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We all know how important toys are in helping children develop to their fullest potential. From cute baby toys to challenging toys that require complex cognitive processes to toys that stimulate imagination and creativity, there’s simply a toy designed for each developmental need of children. But did you ever stop to think about how toys evolved through time?

Long before LEGO and Fisher-Price loaded the lives of children, toys have already been used even by our prehistoric ancestors. Archeological sites have unearthed a wealth of treasure that contains representations of animals, infants, and even soldiers. There were also miniaturized versions of the earliest tools known to man. Archeologists believe these were the earliest forms of toys.

Small carts, toy monkeys, and whistles that have been shaped like birds have all been excavated from excavation sites believed to have been from a lost civilization in the Indus Valley which existed around 3010 to 1500 BC.

Towards the period of Enlightenment, people’s changing attitudes towards children saw the widespread use of toys. People now consider children as people both in and of themselves instead of being mere extensions of the household. During this period, people understood that children also have the right to flourish, to grow, and to develop to their full potential; but, more importantly, to enjoy their childhood.

This change in attitude spurred the rapid development of toys. By 1767, the first jigsaw puzzle was introduced to the world or more fitting, the world was introduced to the children as the puzzle contained eight themes that featured geography. Around the same time, the iconic rocking horse was also invented. This was designed primarily to help children of affluent English families to learn to maintain balance when riding a horse. Also popular around this time were hoops, kites, puppets, toy wagons, and spinning wheels. Around 1750, the ancestor of modern board games, complete with a dice, was born. In the 1700’s a freer intellectual atmosphere was felt.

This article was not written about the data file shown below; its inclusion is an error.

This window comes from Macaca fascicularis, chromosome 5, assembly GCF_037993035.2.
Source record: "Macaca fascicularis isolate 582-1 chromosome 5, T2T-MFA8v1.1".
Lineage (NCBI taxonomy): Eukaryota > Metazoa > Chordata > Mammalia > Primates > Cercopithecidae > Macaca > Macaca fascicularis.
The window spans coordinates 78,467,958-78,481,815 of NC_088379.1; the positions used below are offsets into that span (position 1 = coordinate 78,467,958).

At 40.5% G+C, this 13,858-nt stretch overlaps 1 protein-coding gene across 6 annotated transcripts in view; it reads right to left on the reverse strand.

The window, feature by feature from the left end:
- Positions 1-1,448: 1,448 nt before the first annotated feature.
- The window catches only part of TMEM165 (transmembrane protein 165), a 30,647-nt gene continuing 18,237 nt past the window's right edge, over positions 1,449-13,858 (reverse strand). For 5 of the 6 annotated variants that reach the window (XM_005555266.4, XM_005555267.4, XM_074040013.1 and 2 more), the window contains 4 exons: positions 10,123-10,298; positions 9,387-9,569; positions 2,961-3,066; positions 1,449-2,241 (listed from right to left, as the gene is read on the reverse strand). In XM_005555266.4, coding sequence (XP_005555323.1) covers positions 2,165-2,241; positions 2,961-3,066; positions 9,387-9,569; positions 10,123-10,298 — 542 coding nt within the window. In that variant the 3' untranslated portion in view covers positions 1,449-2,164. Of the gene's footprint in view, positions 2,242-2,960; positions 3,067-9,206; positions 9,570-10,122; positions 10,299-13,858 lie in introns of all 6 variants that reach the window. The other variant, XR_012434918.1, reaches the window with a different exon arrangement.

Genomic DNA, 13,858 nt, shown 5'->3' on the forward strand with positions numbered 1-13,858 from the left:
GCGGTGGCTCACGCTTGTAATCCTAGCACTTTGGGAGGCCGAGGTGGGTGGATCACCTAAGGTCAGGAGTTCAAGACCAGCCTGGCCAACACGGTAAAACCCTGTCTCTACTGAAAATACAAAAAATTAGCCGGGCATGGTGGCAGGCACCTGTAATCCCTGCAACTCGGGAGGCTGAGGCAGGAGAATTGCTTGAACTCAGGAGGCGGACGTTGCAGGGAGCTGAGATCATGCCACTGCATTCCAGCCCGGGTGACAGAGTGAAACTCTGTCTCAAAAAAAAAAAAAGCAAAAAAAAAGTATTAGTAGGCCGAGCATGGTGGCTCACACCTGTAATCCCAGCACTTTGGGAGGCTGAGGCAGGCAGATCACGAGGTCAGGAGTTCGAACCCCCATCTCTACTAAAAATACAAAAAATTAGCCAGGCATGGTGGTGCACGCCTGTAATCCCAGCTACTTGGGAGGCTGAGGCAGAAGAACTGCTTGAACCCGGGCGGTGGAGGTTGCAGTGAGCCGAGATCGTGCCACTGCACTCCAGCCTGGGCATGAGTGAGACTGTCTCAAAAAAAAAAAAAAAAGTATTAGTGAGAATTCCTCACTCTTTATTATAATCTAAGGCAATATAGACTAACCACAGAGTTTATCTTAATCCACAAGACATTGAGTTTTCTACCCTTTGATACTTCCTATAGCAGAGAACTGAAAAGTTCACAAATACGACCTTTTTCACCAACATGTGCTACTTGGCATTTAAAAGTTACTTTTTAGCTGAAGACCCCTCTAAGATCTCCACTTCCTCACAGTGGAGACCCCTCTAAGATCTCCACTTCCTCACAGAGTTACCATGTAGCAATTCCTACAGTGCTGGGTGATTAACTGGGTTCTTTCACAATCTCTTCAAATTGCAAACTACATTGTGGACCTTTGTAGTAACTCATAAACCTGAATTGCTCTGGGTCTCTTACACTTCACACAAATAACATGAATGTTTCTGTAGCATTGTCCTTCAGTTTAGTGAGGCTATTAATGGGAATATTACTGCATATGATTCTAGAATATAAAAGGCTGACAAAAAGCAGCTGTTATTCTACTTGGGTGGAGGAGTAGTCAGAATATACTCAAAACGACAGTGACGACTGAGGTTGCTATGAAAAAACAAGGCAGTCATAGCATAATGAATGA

And in the new country of America, parents began to think in terms of their children's happiness as well as their moral well-being. This new attitude was reflected in an expanding toy trade and toy shops began to appear. The founding father Benjamin Franklin wrote about a toy store in Boston in 1713 where, for a few coppers, he was able to buy a whistle. In 1785 an advertisement in the Independent Gazetteer of Philadelphia had dolls, drums and toy harps for sale.

By the end of 18th century, the emphasis of toy development was on the educational purpose of the toy. The most popular toys of the time included puzzles, board games, books, and cards. The century also saw the development of optics-based toys such as the kaleidoscope, magic lanterns, and zoetrope.

Whereas today and modern times are known as the golden age of children’s toys development as toymakers now focused on designing toys that are wholesome and are able to provide children with a happy childhood. This still rings true even to this very day. But whether modern times or the 1700’s were the best for toys or now in the digital age.